Change washing applies to any organization making superficial changes in an attempt to appear socially responsible or environmentally conscious. In other words, change washing (noun): the process of introducing reforms that claim to bring about change. But fail to result in any substantive shifts in systems, services or culture.
For example, a company uses eco-friendly packaging or advertises a new “green” initiative. And at the same time, continues to engage in environmentally harmful practices like deforestation.
We now have enough evidence that shows that putting more and more layers of lipstick on a bulldog simply irritates the dog. As Rosabeth Moss Kanter says, “The bulldog’s appearance hasn’t improved, but now it’s really angry.”
Force for Good
This brings us to the reality that an increasing number of companies around the world are certified as a B Corp, which means they are a “force for good.” There are about 6,400 certified B Corps around the world across 158 industries.
There are claims that B Corp-certified companies outperform in revenue growth, investment levels and employee retention rates. The certification not only helps companies with their image, it also appeals to potential employees who are interested in meaning work tie to a greater social purpose.
However, at the same time, there is also increasing questioning of change washing with the emergence of large multinationals seeking certification. Are they truly a force for good or simply “less bad” for society and the environment?
The B Corp movement’s purpose was rooted in being a gold standard for environmental, social, and governance performance. And early adopter certified companies were smaller businesses. But as public pressure increased for accountability and social responsibility, multinationals have seen certification as a route to placate customers and retain employees.
Real or Change Washing?
Nespresso, a subsidiary of Nestlé, was certified as a B Corp. Nespresso coffee faced criticism for its unethical sourcing practices, focused on its harmful environmental and social practices. And that the coffee beans used by Nespresso are grown in countries with low environmental and labor standards. And there are also questions whether the company exploits farmers and price gouges.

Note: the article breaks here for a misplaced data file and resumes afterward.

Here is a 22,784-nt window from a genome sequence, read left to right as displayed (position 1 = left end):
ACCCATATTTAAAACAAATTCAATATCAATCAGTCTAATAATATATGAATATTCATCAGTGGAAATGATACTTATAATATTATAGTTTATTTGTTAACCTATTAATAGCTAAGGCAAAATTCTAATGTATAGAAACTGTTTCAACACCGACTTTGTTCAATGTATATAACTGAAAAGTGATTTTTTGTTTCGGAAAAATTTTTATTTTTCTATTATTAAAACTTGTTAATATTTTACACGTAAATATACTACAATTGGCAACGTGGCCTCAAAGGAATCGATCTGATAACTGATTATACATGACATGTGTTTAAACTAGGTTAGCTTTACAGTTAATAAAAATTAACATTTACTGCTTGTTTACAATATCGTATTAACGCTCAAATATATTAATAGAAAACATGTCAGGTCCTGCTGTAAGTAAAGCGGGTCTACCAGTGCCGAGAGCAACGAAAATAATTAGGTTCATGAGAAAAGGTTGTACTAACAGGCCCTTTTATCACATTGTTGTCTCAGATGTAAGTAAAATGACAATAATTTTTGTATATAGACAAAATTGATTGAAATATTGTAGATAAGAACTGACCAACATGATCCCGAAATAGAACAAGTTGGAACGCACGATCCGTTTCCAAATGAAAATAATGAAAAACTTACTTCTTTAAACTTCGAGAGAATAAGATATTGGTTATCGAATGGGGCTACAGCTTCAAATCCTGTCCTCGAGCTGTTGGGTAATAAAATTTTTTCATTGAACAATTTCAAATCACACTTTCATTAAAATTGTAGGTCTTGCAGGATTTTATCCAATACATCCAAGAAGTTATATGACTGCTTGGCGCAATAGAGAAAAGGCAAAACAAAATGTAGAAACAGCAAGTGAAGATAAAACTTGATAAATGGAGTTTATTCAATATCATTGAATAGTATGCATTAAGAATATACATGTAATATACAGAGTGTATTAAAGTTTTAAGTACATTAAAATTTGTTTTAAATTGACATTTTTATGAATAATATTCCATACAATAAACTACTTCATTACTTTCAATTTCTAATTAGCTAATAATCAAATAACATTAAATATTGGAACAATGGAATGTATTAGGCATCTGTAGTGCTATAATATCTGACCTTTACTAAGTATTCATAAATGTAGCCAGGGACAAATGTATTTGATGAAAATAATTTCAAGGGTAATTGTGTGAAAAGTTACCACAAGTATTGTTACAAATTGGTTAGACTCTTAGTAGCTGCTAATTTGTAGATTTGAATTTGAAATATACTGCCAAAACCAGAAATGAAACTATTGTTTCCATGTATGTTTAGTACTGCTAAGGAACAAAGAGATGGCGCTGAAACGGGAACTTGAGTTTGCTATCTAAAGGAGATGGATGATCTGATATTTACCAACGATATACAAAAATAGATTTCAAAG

Similarly, Unilever, who has a history of prioritizing profits over social and environmental responsibility, bought Ben & Jerry’s for $326 million in 2020. Some believe this was a strategic move to improve its image as a socially responsible business community member, and not a genuine commitment to the values of the B Corp.
When a company becomes a B Corp, there is an expectation that it really prioritizes people and the planet. But that this is not always the case.
Made with Greed or Love?
While certifications are important, what is our role? At the end of the day, we need to be conscious of who we trust and get to the source of everything. Can we govern and regulate our own consumption?
A few years ago, I experienced a health issue and sought the advice of an osteopath. During my consultation, he asked me to bring the supplements I was taking so he could examine them.
What he shared with me next was both unexpected and thought-provoking. He explained that when we consume anything made with greed, such as food produced with the sole intention of making profits, we are essentially ingesting that energy. The energy and intention behind the production of food and supplements can affect our health and well-being.
Now imagine, we take this into every realm of our lives and become aware of the energy and beliefs we consume.
Consuming products made with love and positive intentions—people +planet— can nourish us not only physically but also mentally and emotionally. By doing so, we can nourish ourselves in more ways than one. No change washing need come with us.